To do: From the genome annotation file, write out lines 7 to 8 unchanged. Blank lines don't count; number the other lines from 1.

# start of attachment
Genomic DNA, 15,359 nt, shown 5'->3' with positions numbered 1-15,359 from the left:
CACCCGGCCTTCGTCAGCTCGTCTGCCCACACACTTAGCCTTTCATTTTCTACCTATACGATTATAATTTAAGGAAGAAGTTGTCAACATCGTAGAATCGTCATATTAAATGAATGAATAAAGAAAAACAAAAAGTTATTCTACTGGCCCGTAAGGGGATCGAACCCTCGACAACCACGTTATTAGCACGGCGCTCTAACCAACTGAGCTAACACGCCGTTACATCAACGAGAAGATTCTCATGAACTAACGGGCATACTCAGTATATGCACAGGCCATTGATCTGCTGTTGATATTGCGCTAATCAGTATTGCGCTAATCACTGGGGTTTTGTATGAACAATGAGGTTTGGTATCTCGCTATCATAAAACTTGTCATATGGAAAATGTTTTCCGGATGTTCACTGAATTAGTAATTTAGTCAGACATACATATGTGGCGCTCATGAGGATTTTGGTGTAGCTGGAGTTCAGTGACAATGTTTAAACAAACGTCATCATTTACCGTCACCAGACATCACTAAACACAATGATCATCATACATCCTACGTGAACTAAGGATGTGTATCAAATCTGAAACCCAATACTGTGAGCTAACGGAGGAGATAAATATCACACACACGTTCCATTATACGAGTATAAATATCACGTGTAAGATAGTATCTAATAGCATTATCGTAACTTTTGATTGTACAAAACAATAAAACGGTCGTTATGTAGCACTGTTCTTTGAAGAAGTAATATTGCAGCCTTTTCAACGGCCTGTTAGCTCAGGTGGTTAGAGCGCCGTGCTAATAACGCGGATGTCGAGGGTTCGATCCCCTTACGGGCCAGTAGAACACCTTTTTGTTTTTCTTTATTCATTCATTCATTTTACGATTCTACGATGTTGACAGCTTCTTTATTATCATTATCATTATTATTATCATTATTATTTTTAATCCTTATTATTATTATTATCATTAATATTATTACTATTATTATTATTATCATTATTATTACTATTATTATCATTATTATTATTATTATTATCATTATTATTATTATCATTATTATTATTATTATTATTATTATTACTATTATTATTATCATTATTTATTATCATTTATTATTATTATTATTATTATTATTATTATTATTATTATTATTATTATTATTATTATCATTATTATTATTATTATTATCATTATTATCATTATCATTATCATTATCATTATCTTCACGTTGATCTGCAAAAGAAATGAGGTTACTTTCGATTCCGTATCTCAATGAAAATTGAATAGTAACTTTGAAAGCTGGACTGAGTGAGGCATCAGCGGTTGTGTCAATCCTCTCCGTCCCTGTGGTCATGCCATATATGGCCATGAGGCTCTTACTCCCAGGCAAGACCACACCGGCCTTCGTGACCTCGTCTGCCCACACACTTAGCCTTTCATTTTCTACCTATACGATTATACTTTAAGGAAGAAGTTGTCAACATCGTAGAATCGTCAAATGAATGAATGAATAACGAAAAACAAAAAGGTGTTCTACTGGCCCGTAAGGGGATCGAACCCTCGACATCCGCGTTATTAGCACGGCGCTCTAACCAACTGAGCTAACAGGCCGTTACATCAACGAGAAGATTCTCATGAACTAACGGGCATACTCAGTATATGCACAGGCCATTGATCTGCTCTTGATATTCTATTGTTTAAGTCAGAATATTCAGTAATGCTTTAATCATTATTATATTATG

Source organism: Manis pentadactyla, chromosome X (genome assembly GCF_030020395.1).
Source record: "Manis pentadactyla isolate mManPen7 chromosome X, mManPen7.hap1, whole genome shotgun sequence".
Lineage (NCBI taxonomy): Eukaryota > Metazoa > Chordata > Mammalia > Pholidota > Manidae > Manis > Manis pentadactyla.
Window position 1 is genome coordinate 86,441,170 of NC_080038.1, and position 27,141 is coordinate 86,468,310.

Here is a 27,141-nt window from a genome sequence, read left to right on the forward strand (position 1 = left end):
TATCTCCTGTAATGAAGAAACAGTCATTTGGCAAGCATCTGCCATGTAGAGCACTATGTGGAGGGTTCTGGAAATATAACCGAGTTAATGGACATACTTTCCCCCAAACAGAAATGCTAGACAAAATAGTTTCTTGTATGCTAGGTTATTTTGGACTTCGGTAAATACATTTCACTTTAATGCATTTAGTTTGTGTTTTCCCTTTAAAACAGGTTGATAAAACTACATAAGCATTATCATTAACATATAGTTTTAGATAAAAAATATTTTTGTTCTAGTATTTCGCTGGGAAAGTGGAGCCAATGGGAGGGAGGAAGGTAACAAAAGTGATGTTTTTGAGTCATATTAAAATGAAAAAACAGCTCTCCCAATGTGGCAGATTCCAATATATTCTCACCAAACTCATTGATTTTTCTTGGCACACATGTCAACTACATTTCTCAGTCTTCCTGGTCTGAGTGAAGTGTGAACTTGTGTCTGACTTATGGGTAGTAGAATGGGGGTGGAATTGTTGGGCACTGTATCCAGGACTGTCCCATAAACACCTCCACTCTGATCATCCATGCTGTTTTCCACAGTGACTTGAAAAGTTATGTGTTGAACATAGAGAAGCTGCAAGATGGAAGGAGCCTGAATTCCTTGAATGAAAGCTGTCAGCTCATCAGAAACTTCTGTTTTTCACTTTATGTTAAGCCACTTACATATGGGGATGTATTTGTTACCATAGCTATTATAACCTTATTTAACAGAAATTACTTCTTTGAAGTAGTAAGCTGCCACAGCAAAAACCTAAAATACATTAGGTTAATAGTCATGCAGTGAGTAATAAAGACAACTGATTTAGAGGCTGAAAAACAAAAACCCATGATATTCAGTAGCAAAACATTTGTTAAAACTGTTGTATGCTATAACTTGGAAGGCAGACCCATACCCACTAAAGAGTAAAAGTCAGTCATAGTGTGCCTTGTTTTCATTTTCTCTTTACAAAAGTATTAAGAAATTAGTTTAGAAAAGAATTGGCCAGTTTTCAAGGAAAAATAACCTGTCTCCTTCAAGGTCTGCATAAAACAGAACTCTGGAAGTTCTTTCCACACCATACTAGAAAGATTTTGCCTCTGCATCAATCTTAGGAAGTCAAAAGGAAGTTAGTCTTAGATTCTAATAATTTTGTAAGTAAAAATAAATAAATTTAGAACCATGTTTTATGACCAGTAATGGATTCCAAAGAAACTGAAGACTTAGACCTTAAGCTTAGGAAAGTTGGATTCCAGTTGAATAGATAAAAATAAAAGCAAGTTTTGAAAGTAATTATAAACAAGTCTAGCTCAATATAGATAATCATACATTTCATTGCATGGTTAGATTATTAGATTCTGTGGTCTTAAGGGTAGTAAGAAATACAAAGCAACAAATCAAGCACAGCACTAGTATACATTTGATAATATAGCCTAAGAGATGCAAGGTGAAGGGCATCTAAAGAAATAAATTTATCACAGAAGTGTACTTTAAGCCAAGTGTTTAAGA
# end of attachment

Here is a 27,141-nt window from a genome sequence, read left to right on the forward strand (position 1 = left end):
TATCTCCTGTAATGAAGAAACAGTCATTTGGCAAGCATCTGCCATGTAGAGCACTATGTGGAGGGTTCTGGAAATATAACCGAGTTAATGGACATACTTTCCCCCAAACAGAAATGCTAGACAAAATAGTTTCTTGTATGCTAGGTTATTTTGGACTTCGGTAAATACATTTCACTTTAATGCATTTAGTTTGTGTTTTCCCTTTAAAACAGGTTGATAAAACTACATAAGCATTATCATTAACATATAGTTTTAGATAAAAAATATTTTTGTTCTAGTATTTCGCTGGGAAAGTGGAGCCAATGGGAGGGAGGAAGGTAACAAAAGTGATGTTTTTGAGTCATATTAAAATGAAAAAACAGCTCTCCCAATGTGGCAGATTCCAATATATTCTCACCAAACTCATTGATTTTTCTTGGCACACATGTCAACTACATTTCTCAGTCTTCCTGGTCTGAGTGAAGTGTGAACTTGTGTCTGACTTATGGGTAGTAGAATGGGGGTGGAATTGTTGGGCACTGTATCCAGGACTGTCCCATAAACACCTCCACTCTGATCATCCATGCTGTTTTCCACAGTGACTTGAAAAGTTATGTGTTGAACATAGAGAAGCTGCAAGATGGAAGGAGCCTGAATTCCTTGAATGAAAGCTGTCAGCTCATCAGAAACTTCTGTTTTTCACTTTATGTTAAGCCACTTACATATGGGGATGTATTTGTTACCATAGCTATTATAACCTTATTTAACAGAAATTACTTCTTTGAAGTAGTAAGCTGCCACAGCAAAAACCTAAAATACATTAGGTTAATAGTCATGCAGTGAGTAATAAAGACAACTGATTTAGAGGCTGAAAAACAAAAACCCATGATATTCAGTAGCAAAACATTTGTTAAAACTGTTGTATGCTATAACTTGGAAGGCAGACCCATACCCACTAAAGAGTAAAAGTCAGTCATAGTGTGCCTTGTTTTCATTTTCTCTTTACAAAAGTATTAAGAAATTAGTTTAGAAAAGAATTGGCCAGTTTTCAAGGAAAAATAACCTGTCTCCTTCAAGGTCTGCATAAAACAGAACTCTGGAAGTTCTTTCCACACCATACTAGAAAGATTTTGCCTCTGCATCAATCTTAGGAAGTCAAAAGGAAGTTAGTCTTAGATTCTAATAATTTTGTAAGTAAAAATAAATAAATTTAGAACCATGTTTTATGACCAGTAATGGATTCCAAAGAAACTGAAGACTTAGACCTTAAGCTTAGGAAAGTTGGATTCCAGTTGAATAGATAAAAATAAAAGCAAGTTTTGAAAGTAATTATAAACAAGTCTAGCTCAATATAGATAATCATACATTTCATTGCATGGTTAGATTATTAGATTCTGTGGTCTTAAGGGTAGTAAGAAATACAAAGCAACAAATCAAGCACAGCACTAGTATACATTTGATAATATAGCCTAAGAGATGCAAGGTGAAGGGCATCTAAAGAAATAAATTTATCACAGAAGTGTACTTTAAGCCAAGTGTTTAAGA